Photo taken in:ThessalonikiYear when photo was taken:1938Country name at time of photo:GreeceCountry name today:Greece
My school years were unforgettable. There were many Jewish Schools in Thessalonica.
Although my father was rich my mother did not want to send us there because they were far from home. We went to French Missionary School. And my father was wondering all the time why my mother preferred the French School.
He was afraid that I might become a nun because I never wanted to dress up nicely. I was always dressed like a nun. There was also a case of a Jewish girl that became a nun. She was in our school. This frightened my father.
I cannot remember my school's address. It was near the Stock Market. We crossed Sygrou Street and turned to Egnatia Street. There the tram was passing and my mother was much afraid of this conjunction.
From the window of our house my mother could see us at Sygrou Street coming back from the school. This was the reason she wanted us to go to a nearby school.
I went to Saint Vincent de Paul, which was only for girls. The classrooms were very big. We weren't many children in each class, no more than fifteen. They did not allow speaking not even a word in Greek or JudeoSpanish.
This photo was taken at my school Saint Vincent de Paul. I look old so I suppose it was taken at 1938. It was in the school's tradition to take every year a photograph of each class with the nuns.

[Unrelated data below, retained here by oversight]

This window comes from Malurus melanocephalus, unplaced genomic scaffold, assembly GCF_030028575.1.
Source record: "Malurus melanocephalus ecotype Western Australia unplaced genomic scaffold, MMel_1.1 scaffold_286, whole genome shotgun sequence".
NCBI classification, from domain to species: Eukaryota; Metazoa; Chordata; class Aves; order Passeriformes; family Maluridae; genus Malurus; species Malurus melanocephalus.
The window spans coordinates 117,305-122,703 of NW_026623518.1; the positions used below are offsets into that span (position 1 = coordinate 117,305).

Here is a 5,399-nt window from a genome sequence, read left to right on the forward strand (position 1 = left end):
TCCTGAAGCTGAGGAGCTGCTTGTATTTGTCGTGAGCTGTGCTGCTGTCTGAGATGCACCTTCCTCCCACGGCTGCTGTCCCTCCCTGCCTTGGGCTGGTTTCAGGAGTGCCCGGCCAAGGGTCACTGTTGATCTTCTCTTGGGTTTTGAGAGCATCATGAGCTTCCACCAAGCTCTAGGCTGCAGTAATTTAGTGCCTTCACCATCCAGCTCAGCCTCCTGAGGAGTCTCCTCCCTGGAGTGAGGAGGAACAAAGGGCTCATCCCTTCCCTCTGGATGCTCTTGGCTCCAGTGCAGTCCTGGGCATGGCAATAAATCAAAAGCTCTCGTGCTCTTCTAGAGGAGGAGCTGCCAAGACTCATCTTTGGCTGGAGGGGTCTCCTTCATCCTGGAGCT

On the first row from left to right:
The first is Katsaoundi. She became a medical doctor. We met after the war. Next is Sindoni Perachia, she died in Auschwitz. The third and the forth, whose names I cannot recall, both perished in Auschwitz. The fifth is I, Mairy Karasso
On the second row from left to right:
The first is Rene Malach, Niko's Malach sister. She perished in the Holocaust. The sixth was Jew too. The rest I do not remember.
On the third line from left to right:
The seventh is Corin Saltiel. The eighth was Jew but I cannot recall her name.
Most of my classmates were Judias[Jewish].
The nun in the center is Soeur Odile. She was the most beautiful one. There was a rumor among the girls of my age that she had a love affair that did not end up well and thus she became a nun. I loved her very much. The nuns loved us too.
My mother Rachel Karasso nee Ezrati during the war put in a box all the prewar photographs that I have now and some of our clothes. Everything else was stolen from our house.